The field of Hydrology is primarily concerned with how water falls from the atmosphere, to the Earth; rolls downhill via gravity eventually out to the ocean and then back up into the atmosphere starting all over again. Biological processes of animals and plants have evolved over millions of years to adapt to, and depend on, when the right amount of water is available (Lutgens & Tarbuck, 2014, p. 83). The hydrologic cycle goes through many processes; This continuous cycle of water releases up into the air, forms into a cloud, rains down to the Earth and then evaporates again, repeating this continuous process. Some amount of groundwater also releases back into ...view middle of the document...
A glacier is made up of a mass snow fall over many years that become solid ice. Glaciers can move in a downhill direction and flow on oceans and land. Glaciers are not landforms however; the action of glaciers creates landforms. It is a process known as glaciation, which is the slow wearing of the Earth surfaces through the action of wind and water. Because glaciers can move, they create landforms by picking up rocky earth creating even more fantastically natural features.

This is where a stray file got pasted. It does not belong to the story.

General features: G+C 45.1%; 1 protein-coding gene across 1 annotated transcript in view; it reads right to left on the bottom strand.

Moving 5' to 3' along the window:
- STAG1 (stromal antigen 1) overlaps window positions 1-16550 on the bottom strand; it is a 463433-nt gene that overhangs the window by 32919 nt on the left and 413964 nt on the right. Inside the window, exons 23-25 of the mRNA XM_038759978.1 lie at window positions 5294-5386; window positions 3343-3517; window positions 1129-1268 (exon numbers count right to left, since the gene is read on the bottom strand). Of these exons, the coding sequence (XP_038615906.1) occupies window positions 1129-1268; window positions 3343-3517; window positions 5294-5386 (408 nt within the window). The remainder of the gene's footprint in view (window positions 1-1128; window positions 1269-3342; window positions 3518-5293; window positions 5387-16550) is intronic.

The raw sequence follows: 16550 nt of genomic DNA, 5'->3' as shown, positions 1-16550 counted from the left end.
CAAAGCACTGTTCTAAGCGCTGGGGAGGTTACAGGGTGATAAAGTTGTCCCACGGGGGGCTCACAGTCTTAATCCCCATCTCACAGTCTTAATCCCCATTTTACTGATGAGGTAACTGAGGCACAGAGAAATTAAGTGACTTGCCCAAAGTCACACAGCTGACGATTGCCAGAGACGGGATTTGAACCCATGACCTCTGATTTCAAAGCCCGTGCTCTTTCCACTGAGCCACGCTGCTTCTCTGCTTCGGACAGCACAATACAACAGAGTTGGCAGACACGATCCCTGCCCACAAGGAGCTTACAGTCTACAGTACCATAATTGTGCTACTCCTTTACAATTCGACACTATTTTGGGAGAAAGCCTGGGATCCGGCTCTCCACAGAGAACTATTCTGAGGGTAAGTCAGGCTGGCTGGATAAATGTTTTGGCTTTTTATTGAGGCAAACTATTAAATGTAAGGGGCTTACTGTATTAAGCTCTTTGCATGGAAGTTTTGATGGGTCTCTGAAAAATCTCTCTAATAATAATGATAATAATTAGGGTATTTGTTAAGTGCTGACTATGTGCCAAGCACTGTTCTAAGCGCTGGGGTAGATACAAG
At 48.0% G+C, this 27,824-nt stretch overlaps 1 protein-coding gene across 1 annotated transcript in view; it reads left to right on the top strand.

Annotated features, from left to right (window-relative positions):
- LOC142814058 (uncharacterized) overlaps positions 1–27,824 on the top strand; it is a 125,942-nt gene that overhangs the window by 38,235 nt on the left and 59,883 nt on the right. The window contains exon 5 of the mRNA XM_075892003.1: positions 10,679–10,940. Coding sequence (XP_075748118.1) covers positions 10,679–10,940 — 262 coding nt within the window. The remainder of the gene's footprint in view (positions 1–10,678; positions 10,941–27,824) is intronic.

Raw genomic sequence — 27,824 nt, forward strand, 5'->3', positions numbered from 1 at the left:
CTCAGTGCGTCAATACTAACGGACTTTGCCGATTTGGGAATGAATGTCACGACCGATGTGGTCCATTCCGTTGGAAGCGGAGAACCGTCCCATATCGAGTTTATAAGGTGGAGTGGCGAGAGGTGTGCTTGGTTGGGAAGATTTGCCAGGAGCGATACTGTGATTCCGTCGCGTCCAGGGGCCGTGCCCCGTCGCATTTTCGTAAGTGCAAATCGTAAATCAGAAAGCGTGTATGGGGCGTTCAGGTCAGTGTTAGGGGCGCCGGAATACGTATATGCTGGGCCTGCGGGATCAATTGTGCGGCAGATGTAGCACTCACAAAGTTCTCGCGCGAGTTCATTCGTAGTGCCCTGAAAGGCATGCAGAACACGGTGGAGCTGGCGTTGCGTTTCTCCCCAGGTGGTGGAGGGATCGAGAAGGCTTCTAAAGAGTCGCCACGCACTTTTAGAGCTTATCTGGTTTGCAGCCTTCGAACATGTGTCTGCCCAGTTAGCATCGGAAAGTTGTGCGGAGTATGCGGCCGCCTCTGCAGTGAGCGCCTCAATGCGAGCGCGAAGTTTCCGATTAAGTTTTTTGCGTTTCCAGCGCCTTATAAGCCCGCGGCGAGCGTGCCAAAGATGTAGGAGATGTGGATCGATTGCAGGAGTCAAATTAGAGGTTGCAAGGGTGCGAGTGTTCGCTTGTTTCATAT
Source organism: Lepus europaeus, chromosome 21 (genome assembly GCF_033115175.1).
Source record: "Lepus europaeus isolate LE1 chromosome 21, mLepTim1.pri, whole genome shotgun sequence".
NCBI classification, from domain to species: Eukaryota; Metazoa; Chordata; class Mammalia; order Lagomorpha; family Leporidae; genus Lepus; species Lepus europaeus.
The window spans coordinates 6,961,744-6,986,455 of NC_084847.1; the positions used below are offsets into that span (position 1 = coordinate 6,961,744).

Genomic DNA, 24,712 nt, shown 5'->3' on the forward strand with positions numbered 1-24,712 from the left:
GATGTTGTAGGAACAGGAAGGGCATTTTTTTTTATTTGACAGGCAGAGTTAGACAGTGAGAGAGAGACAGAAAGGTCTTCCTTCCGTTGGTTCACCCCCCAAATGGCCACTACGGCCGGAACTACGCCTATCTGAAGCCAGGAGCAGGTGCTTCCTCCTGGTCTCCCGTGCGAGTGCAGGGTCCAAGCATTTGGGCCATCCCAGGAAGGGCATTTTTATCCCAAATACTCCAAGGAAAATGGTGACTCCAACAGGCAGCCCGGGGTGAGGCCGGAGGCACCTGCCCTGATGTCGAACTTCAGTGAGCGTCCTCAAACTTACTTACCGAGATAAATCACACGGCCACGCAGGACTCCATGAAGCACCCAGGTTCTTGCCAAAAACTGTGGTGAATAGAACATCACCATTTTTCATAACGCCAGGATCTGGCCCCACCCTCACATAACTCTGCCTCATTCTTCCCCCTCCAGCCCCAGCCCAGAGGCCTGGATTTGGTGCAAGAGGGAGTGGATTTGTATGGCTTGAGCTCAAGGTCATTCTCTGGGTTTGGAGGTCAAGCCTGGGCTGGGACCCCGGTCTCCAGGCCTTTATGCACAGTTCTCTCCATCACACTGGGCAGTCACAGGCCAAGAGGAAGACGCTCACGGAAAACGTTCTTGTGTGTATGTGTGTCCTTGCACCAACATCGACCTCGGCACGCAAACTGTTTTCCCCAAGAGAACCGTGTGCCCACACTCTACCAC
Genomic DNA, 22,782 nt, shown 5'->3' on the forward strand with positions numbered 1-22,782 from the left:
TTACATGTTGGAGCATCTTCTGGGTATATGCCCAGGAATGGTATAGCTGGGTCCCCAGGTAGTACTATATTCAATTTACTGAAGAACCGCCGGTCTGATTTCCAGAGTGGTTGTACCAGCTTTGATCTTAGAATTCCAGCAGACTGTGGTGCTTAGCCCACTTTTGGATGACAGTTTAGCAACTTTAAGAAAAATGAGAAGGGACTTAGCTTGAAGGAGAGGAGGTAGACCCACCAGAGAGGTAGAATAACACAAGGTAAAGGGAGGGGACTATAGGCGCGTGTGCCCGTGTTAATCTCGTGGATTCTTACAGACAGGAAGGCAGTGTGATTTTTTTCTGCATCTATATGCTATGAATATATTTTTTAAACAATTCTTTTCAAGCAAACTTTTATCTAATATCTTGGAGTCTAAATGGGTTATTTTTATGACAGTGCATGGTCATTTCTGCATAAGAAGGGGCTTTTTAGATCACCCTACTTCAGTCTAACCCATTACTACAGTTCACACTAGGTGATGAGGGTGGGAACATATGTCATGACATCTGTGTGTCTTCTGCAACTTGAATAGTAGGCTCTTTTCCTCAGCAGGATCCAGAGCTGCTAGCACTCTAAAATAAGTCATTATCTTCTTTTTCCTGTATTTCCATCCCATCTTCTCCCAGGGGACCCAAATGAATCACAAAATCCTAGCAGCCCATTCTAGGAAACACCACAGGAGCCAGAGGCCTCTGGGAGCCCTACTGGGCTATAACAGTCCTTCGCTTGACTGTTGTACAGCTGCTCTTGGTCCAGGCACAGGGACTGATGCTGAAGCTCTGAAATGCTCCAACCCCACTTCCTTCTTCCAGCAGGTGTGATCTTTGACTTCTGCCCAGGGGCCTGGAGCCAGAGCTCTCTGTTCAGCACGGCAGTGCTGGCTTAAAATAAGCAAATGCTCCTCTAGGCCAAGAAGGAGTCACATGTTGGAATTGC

There are many types of features that these glacier landforms leave behind; cirque, arête, col, horn, tarn, paternoster lake, hanging valley, v and u shaped valleys, fjord, and truncated spurs.
Several winters ago, my family and I traveled the Rocky Mountain National Park in Colorado. The magnificent views capture obvious glacial landmarks many of which are "U-shaped" valleys, and Rocky Mountain National Park is full of them. The downhill weight and pressure of the glacier tends to "flatten" or broaden the valley -- hence, it creates the characteristic U-shape (Network of Conservation Educators & Practitioners [NCEP], n.d., p. 5). We were also able to hike to the summit of Flattop Mountain which provided an amazing view of what is called a bergschrund glacier. A bergschrund is a glacier that pulls away from the headwall forming a crevasse. In winter, it is often filled...